Verse 11. - Adding the tribes of Ephraim and Issachar mentioned in ver. 18, and bearing in mind the contents of our ver. 7 (with note), we have really only to account for Dan, which was no longer classed with Israel, and Naphtali and Simeon. The probable significance of the passage is not to lay stress upon the tribes represented, but on the scattered, though sparse, attendants at the Passover who came.
Also in Judah the hand of God was to give them one heart to do the commandment of the king and of the princes, by the word of the LORD.
Verse 12. - Also in Judah the hand of God was. Considering the difference of preposition, this expression can perhaps scarcely cite as its parallel Ezra 7:9. "The hand of God" here means rather his effectual working, which effectual working produced a hearty unanimity, that contrasted well with the bearing of the northern tribes.
And there assembled at Jerusalem much people to keep the feast of unleavened bread in the second month, a very great congregation.
Verse 13. - This verse purports to say that the total, at any rate, of the attendance on the Passover was very large.
And they arose and took away the altars that were in Jerusalem, and all the altars for incense took they away, and cast them into the brook Kidron.
Then they killed the passover on the fourteenth day of the second month: and the priests and the Levites were ashamed, and sanctified themselves, and brought in the burnt offerings into the house of the LORD.
Verse 15. - Were ashamed; Hebrew, גִכְלְמוּ. This word, occurring in one conjugation or another thirty-eight times, expresses in every instance a genuine shame. It now was the forerunner of a practical repenting. And brought in... into; better rendered, and carried up to the house of the Lord.
And they stood in their place after their manner, according to the law of Moses the man of God: the priests sprinkled the blood, which they received of the hand of the Levites.
Verse 16. - They stood in their place after their manner (see Leviticus 1:11-13, and many other references in Leviticus).
For there were many in the congregation that were not sanctified: therefore the Levites had the charge of the killing of the passovers for every one that was not clean, to sanctify them unto the LORD.
Verse 17. - Therefore the Levites had the charge (see Leviticus 1, etc., which repeatedly affirms that the original directions of Moses were that the person who brought the victim to offer it was to slay it, and to bring the blood).
For a multitude of the people, even many of Ephraim, and Manasseh, Issachar, and Zebulun, had not cleansed themselves, yet did they eat the passover otherwise than it was written. But Hezekiah prayed for them, saying, The good LORD pardon every one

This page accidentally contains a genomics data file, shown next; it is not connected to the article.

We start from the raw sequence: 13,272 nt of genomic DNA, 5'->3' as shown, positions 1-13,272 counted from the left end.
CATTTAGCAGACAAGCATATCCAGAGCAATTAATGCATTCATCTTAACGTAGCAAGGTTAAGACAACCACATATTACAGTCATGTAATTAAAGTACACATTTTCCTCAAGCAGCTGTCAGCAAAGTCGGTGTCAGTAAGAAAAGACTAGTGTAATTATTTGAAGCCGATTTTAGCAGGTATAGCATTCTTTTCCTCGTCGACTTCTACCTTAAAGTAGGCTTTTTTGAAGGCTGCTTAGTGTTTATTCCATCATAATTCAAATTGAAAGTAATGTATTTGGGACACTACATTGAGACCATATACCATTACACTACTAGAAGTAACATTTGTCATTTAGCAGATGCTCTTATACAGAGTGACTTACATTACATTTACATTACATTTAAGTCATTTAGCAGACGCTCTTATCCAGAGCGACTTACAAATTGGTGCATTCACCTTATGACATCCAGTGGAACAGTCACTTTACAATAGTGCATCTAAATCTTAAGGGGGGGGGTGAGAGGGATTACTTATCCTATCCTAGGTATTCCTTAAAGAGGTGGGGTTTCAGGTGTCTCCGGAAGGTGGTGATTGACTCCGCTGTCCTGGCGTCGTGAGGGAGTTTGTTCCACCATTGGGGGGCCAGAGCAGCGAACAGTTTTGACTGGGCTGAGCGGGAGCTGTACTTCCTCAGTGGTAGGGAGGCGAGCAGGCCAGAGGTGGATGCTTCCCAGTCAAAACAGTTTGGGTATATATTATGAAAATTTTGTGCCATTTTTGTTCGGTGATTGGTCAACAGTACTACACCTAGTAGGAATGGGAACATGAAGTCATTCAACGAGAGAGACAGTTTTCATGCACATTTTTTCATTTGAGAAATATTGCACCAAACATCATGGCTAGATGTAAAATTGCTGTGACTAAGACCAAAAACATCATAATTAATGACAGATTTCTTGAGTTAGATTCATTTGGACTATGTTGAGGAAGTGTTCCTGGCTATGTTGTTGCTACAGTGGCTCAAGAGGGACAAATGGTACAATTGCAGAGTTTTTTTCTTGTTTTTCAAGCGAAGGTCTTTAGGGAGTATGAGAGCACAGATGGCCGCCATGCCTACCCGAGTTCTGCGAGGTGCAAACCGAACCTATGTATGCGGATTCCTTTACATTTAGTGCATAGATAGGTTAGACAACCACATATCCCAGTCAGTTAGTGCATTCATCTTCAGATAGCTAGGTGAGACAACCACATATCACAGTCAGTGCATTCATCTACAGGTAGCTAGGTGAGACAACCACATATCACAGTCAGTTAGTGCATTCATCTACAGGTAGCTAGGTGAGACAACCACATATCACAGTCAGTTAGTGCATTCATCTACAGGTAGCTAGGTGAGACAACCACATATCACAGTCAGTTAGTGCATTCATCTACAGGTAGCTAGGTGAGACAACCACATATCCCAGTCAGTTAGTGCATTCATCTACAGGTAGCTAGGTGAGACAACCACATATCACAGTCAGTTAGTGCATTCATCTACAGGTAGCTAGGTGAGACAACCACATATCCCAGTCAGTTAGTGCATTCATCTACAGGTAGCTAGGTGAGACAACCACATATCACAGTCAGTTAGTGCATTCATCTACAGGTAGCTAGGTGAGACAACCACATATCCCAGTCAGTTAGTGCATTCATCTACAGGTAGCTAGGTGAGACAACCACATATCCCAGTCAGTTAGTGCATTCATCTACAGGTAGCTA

Verse 18. - So also the original Law of Moses prescribed that the uncleansed must not eat the Passover (Numbers 9:6).
That prepareth his heart to seek God, the LORD God of his fathers, though he be not cleansed according to the purification of the sanctuary.
And the LORD hearkened to Hezekiah, and healed the people.
Verse 20. - Healed the people. The Hebrew word here is the strict word for physical healing, and is a slight but significant indication of the reality of the spiritual view contemplated in Moses' Law in this matter.
And the children of Israel that were present at Jerusalem kept the feast of unleavened bread seven days with great gladness: and the Levites and the priests praised the LORD day by day, singing with loud instruments unto the LORD.
Verse 21. - See Exodus 12:18, and many repetitions of the same matter, respecting the duration of the Passover and eating of unleavened bread. With loud instruments. Some render this, "instruments ascribing might to Jehovah." There seems no necessity for this; and the plain Hebrew text is "instruments of might," i.e. strong or loud instruments.
And Hezekiah spake comfortably unto all the Levites that taught the good knowledge of the LORD: and they did eat throughout the feast seven days, offering peace offerings, and making confession to the LORD God of their fathers.
Verse 22. - Spake comfortably; literally, to the heart of, etc. That taught the good knowledge. This rendering is in some error, and is awkward in not indicating the direction of the knowledge. A better rendering (see Revised Version) will be, who were well skilled in rendering such service to Jehovah. And perhaps the simplest rendering, "who served with good service to Jehovah," will be the most correct to the real meaning of the Hebrew text (Psalm 111:10; Proverbs 13:15). Making confession; i.e. the confession or uttering forth of praise (so Psalm 75:2; Psalm 92:1; 1 Chronicles 16:4, 7, 35, 41; 1 Chronicles 23:30; 1 Chronicles 25:3; 2 Chronicles 5:13; 2 Chronicles 7:3, 6; 2 Chronicles 31:2).
And the whole assembly took counsel to keep other seven days: and they kept other seven days with gladness.
Verse 23. - This and the following verso should read as one. Hezekiah no doubt wished, by prolonging the feast and the joy, to make the more lasting impression on the people and the more hopeful conversion of them.
For Hezekiah king of Judah did give to the congregation a thousand bullocks and seven thousand sheep; and the princes gave to the congregation a thousand bullocks and ten thousand sheep: and a great number of priests sanctified themselves.
Verse 24. - Did give. This is an inadequate rendering. Revised Version reads, did give for offerings; others read, "gave as an heave offering." In the light of our 2 Chronicles 35:7-9, the Revised Version rendering seems sufficient.
And all the congregation of Judah, with the priests and the Levites, and all the congregation that came out of Israel, and the strangers that came out of the land of Israel, and that dwelt in Judah, rejoiced.
Verse 25. - The strangers. Some consider this describes "proselytes from Israel, who were non-Israelites." But this seems a most gratuitous supposition. The Hebrew גֵרִים does, in fact, purport only "sojourners," and is frequently so translated, and our next clause corroborates this view. The interesting aspect of it is, that probably the persons described had emigrated from their own tribes, as they longed for Jerusalem, "their chief joy."
So there was great joy in Jerusalem: for since the time of Solomon the son of David king of Israel there was not the like in Jerusalem.
Verse 26. - Since the time of Solomon. The reference is to Solomon's "Feast of Tabernacles" (2 Chronicles 7:9).
Then the priests the Levites arose and blessed the people: and their voice was heard, and their prayer came up to his holy dwelling place, even unto heaven.
Verse 27. - The priests the Levites; i.e. the priest-Levites, and not other Levites (Deuteronomy 17:18; Joshua 3:3). The Septuagint, therefore, is wrong in inserting "and." A parallel expression in the New Testament is "Men brethren" (Acts 1:16; Acts 2:29, etc.). The priests were those authorized to bless (Numbers 6:23-26; 1 Chronicles 23:13).